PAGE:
Introduction: Urological anomalies are frequently seen in patients with anorectal malformations (ARM) and can result in upper urinary tract deterioration. Whether the current method of screening is valid, adequate and needed for all patients is not clear. We, therefore, evaluated the urological screening methods in our ARM patients for changes in urological treatment, outcome and follow-up. Methods: The medical records of 331 children born with an ARM in the period 1983-2003 were retrospectively studied. Documentation of diagnosis, screening method, urological anomalies, treatment, complications, follow-up and outcome were measured. Results: The overall incidence of urological anomalies was 52%. The incidence of urological anomalies and urological follow-up time decreased with diminishing complexity of the ARM. Hydronephrosis, vesico-urethral reflux, lower urinary tract dysfunction and urinary incontinence were encountered most. Treatment invasiveness increased with the increase of complexity of an ARM. Lower urinary tract dysfunction needing urological care occurred in 43% in combination with lumbosacral or spinal cord anomalies and in 8% with no abnormalities in the lumbosacral-/spinal region. Conclusions: Urological anomalies in patients with complex ARM are more severe than in patients with less complex ARM. Ultrasonography of the urinary tract should be performed in all patients. Voiding cysto-urethrography can be reserved for patients with dilated upper urinary tracts, urinary tract infections or lumbosacral and spinal abnormalities. All patients with complex ARM need urodynamic investigations. When using these indications, the screening for urological anomalies in ARM patients can be optimized with long-term follow-up in selected patients.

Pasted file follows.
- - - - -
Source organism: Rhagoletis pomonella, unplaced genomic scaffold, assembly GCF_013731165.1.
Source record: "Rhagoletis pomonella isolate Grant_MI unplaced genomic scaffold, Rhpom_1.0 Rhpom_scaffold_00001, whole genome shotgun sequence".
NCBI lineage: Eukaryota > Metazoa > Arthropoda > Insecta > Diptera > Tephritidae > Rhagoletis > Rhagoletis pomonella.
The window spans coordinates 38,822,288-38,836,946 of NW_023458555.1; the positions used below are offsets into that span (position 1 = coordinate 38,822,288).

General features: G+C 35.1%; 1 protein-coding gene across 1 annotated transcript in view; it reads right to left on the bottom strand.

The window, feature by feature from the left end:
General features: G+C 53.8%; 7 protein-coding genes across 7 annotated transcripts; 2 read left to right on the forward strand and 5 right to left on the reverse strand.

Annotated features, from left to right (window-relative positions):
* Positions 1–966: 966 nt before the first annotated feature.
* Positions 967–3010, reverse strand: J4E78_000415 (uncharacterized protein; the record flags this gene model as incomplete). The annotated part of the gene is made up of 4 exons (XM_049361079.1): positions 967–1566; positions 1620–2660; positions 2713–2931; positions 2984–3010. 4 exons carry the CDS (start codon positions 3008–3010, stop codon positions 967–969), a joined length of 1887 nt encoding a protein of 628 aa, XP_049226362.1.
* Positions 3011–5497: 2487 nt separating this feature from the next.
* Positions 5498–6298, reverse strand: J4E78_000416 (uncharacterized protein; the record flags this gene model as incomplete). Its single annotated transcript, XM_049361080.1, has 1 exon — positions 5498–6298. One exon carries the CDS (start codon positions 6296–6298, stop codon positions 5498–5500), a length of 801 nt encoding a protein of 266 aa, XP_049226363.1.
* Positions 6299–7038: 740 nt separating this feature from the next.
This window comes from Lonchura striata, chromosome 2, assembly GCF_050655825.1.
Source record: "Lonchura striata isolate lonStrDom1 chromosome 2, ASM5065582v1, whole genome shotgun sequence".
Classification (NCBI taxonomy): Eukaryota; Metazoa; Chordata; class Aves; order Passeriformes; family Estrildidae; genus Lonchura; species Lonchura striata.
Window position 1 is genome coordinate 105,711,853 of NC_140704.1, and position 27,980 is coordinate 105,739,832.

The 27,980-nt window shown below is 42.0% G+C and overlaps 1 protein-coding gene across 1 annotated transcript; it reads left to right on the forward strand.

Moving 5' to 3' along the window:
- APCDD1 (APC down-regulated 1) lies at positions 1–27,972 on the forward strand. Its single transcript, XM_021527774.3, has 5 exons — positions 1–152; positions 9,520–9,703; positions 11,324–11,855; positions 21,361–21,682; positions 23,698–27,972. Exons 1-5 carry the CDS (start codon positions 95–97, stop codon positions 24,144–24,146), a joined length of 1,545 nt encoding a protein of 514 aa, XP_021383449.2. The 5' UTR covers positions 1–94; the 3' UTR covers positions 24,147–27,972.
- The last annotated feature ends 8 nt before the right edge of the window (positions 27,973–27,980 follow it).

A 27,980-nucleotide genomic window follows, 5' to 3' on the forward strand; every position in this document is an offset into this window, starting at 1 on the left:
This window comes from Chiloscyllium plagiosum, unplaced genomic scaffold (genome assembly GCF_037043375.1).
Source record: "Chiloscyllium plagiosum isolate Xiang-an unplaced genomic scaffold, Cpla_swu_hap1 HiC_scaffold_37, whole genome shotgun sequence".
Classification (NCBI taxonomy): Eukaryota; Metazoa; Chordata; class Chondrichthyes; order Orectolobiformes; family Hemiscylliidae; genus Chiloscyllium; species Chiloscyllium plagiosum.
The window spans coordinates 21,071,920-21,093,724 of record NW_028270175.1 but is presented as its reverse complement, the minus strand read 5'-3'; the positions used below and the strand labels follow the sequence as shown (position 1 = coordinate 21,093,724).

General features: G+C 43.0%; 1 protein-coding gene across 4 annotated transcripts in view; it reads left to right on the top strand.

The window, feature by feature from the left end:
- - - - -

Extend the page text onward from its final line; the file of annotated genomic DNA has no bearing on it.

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Pediatric Surgery International
Erasmus MC: University Medical Center Rotterdam

Goossens, W. J. H., de Blaauw, I., Wijnen, M., de Gier, R. P. E., Kortmann, B., & Feitz, W. (2011). Urological anomalies in anorectal malformations in the Netherlands: Effects of screening all patients on long-term outcome. Pediatric Surgery International, 27(10), 1091–1097. doi:10.1007/s00383-011-2959-4